Alert title? true!



  • Trying to close a G+ tab:

    Free Image Hosting at www.ImageShack.us

    Apart of the "true" title, I find it annoying that they even ask me if I'm sure even after I managed to click on that small x icon on the tab.



  •  The beforeunload is an annoyance, but the "true"bit comes from the part of its message that you're allowed to customize. And they fucked that up.



  • I'm amused that this dialog asks an actual yes/no question yet has descriptive buttons.

    An interesting twist on the usual "ask a complex question that cannot be answered yes/no, but only give yes/no buttons."



  • @too_many_usernames said:

    I'm amused that this dialog asks an actual yes/no question yet has descriptive buttons.

    That way, you don't have to read the message but can usually go just by the button titles. Far easier than seeing "Yes", "No" and "Cancel" and then having to go and read what it is the program is nagging you about.



  • @Gurth said:

    That way, you don't have to read the message but can usually go just by the button titles. Far easier than seeing "Yes", "No" and "Cancel" and then having to go and read what it is the program is nagging you about.
     

    Thank you, Captain.



  • If it was anyone but Google I'd suggest their code looked like this:

    $(window).bind('beforeunload', function(){
        if (SomeCounterGlobalThing){
            // don't let them leave while still doing the global thing!
            return false;
        } else {
            // ok you can go
            return true;
        }
    });
    


  • @MiffTheFox said:

    If it was anyone but Google I'd suggest their code looked like this:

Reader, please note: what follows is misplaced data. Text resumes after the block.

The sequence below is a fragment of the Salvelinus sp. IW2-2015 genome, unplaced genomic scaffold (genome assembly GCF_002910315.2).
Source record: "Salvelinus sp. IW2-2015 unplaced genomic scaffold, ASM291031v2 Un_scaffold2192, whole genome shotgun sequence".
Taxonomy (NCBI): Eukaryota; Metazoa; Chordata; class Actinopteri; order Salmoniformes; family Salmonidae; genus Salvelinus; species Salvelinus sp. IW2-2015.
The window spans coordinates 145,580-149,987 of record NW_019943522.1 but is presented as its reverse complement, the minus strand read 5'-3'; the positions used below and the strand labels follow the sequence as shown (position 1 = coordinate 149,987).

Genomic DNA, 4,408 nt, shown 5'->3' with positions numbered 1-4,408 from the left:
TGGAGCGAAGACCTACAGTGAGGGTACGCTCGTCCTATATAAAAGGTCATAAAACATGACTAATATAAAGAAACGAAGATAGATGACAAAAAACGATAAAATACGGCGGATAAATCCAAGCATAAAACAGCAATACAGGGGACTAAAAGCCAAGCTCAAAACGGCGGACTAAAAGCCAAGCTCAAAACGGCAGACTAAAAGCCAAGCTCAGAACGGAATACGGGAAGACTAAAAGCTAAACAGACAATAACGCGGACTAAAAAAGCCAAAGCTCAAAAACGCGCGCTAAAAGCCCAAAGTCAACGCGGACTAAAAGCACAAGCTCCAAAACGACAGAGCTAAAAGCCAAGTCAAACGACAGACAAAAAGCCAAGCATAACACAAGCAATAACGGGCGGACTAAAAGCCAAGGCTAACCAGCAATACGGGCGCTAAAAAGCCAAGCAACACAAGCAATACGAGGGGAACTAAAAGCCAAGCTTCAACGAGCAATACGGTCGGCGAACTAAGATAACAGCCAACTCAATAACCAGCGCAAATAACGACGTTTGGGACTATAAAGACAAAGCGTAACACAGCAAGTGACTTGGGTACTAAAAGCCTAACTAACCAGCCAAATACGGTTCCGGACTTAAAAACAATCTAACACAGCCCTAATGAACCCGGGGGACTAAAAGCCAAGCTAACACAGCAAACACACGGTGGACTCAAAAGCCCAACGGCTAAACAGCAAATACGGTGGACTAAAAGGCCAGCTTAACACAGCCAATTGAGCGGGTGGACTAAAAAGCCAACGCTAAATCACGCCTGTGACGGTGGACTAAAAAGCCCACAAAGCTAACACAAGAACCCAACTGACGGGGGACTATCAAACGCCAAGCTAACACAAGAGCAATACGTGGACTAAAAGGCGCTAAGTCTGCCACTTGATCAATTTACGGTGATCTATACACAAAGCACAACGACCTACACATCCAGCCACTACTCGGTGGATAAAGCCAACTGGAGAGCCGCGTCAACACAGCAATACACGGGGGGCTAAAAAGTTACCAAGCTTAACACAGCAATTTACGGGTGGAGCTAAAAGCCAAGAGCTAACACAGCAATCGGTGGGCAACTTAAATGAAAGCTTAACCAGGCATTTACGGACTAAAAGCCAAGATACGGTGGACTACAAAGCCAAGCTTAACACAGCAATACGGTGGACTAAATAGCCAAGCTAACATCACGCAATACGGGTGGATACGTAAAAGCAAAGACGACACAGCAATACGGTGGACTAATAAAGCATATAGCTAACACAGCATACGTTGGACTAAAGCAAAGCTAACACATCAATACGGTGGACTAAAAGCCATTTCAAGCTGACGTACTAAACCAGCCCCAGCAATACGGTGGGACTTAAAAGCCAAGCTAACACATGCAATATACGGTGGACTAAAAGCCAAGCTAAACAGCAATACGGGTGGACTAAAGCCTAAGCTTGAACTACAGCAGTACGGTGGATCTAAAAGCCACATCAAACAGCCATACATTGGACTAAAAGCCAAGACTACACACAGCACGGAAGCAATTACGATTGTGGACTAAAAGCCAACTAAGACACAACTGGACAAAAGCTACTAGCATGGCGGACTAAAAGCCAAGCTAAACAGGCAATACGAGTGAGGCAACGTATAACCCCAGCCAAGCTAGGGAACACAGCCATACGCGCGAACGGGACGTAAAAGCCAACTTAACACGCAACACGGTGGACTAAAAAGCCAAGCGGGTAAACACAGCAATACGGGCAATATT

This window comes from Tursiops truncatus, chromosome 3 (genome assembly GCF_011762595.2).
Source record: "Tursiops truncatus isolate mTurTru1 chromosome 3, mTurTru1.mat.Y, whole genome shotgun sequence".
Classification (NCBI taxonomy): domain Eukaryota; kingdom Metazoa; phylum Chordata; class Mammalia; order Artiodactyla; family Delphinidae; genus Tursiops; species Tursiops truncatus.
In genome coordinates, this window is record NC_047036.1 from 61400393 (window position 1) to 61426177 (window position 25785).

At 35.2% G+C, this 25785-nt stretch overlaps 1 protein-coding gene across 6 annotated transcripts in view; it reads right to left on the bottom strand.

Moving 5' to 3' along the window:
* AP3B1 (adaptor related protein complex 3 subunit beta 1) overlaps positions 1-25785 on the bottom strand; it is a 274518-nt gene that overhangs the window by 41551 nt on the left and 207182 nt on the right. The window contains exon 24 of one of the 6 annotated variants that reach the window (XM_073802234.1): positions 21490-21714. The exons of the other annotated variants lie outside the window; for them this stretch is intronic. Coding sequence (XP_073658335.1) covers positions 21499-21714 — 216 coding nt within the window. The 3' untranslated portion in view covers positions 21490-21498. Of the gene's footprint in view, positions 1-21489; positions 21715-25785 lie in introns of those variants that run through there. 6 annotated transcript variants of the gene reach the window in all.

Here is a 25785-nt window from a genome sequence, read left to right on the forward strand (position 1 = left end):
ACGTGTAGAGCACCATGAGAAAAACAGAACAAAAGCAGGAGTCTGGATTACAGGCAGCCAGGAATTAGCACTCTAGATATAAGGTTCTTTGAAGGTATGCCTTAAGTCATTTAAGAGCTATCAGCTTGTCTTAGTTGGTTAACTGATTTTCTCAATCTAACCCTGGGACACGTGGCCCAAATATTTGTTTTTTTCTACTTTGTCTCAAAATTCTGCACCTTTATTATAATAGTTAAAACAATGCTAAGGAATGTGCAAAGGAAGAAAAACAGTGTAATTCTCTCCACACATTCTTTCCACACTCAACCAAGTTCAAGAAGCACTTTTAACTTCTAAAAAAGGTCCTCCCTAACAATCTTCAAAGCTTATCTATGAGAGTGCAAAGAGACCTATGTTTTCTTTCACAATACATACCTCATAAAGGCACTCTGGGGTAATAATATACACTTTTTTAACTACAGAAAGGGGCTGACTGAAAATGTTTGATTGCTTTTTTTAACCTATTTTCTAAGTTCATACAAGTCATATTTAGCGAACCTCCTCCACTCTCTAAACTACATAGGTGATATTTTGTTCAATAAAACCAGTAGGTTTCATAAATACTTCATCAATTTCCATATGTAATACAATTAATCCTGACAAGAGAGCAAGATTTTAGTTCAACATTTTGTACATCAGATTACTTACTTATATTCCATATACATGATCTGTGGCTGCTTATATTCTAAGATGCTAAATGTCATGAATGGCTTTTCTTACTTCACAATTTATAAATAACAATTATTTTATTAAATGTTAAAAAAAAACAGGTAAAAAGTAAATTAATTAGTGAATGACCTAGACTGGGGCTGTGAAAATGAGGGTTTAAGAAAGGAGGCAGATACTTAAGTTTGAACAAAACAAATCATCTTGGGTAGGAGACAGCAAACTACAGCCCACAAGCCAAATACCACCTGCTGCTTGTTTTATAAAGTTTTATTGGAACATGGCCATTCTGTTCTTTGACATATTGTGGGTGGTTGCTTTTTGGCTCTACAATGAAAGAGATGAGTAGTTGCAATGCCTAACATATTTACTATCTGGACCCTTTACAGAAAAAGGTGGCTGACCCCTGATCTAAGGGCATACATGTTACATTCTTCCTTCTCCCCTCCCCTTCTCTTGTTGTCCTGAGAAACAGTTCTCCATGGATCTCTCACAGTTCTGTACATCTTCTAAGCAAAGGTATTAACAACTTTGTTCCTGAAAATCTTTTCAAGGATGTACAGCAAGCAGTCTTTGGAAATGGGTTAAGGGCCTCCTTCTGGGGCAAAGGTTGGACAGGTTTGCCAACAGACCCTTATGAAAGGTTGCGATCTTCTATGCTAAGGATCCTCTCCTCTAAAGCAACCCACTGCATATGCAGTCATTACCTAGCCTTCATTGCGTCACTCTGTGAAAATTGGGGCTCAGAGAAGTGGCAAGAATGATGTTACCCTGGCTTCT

[...]

    Had to implement something similar on a booking confirmation page once. Idiots Users would see their booking details and think "ow, allrighty then!" and navigate away without actually confirming the booking (despite two pretty big buttons to that affect, one at the top and one at the bottom of the page). Add a confirmation dialogue upon leaving the page and invalid booking reports dropped to pretty much zero.

    Sure, it's not pretty, but it works.



  • @FragFrog said:

    Had to implement something similar on a booking confirmation page once. Idiots Users would see their booking details and think "ow, allrighty then!" and navigate away without actually confirming the booking (despite two pretty big buttons to that affect, one at the top and one at the bottom of the page). Add a confirmation dialogue upon leaving the page and invalid booking reports dropped to pretty much zero.

    Sure, it's not pretty, but it works.

    Well there's nothing wrong with the concept, but the problem with the code I posted was the implementation. Onbeforeunload handlers are supposed to return a string, which is displayed as a message with a confirm, or void to not ask the user and just leave the page. If true were returned, Javascript would interpert that as the string "true" and then a message like the original wtf would be displayed. This is contrary to all the other events in DOM, which expect a boolean. (Or depending on the implementation, it might ignore the return value and will cancel the event if e.preventDefault is called. Or maybe event.preventDefault. Thank god for jQuery spackling.)


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